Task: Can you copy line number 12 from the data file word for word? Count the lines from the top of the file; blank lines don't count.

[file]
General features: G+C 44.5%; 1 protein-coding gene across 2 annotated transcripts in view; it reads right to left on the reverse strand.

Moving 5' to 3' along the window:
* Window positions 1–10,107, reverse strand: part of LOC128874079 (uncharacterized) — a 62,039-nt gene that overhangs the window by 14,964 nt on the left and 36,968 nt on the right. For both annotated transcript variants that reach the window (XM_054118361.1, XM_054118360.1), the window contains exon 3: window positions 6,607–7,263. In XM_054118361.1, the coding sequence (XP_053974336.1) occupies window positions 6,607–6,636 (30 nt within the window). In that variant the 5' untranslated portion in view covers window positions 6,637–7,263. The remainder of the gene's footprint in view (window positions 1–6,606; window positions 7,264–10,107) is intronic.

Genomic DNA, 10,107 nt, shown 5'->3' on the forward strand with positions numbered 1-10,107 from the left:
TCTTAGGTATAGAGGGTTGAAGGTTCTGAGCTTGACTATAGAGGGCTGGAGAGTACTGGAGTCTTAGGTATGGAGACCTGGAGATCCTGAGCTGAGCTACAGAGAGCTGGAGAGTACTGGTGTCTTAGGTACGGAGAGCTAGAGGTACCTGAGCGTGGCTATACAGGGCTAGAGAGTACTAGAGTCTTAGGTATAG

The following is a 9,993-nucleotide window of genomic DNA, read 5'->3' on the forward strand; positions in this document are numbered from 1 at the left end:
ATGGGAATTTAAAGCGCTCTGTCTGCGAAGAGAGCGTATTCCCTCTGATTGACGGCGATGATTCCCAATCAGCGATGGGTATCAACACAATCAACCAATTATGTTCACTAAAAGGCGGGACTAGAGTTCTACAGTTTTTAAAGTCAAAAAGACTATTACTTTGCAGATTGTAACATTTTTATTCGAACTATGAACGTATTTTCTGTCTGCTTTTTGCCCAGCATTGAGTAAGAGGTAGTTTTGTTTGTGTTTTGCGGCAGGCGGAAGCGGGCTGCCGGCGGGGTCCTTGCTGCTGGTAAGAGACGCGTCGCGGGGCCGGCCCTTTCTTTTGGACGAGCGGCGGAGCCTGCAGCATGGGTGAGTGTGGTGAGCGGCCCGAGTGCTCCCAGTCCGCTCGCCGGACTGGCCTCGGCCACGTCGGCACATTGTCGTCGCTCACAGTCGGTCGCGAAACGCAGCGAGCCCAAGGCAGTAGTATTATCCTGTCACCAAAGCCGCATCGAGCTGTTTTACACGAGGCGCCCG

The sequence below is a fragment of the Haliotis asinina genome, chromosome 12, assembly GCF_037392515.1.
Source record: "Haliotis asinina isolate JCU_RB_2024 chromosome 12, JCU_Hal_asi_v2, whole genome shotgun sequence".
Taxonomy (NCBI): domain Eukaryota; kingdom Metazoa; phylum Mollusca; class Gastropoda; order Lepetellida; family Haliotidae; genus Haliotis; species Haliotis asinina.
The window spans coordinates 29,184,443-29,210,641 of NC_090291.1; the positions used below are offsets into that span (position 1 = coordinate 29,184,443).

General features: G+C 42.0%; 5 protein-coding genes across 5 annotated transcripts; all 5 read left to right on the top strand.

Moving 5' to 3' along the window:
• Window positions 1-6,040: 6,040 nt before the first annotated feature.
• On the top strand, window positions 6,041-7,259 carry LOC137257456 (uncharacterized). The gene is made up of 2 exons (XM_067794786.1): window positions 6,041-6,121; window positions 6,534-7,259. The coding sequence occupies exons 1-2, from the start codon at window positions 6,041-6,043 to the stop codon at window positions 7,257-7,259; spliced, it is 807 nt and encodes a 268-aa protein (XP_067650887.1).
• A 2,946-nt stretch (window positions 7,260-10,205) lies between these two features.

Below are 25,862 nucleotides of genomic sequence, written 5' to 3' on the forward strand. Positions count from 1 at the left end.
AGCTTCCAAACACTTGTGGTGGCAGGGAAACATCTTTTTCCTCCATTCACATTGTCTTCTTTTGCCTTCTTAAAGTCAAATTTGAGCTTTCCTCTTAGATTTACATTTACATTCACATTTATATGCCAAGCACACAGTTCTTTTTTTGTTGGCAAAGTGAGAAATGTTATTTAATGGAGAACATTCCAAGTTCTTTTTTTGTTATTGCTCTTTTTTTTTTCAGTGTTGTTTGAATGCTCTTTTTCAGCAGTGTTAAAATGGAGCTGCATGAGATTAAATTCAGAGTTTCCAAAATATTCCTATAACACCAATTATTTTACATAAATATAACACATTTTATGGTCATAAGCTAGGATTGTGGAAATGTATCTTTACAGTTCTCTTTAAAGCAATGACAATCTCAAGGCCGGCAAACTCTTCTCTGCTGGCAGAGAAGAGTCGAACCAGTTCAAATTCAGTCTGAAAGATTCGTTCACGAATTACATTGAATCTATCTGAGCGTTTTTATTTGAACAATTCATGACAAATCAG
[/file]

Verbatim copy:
General features: G+C 42.0%; 5 protein-coding genes across 5 annotated transcripts; all 5 read left to right on the top strand.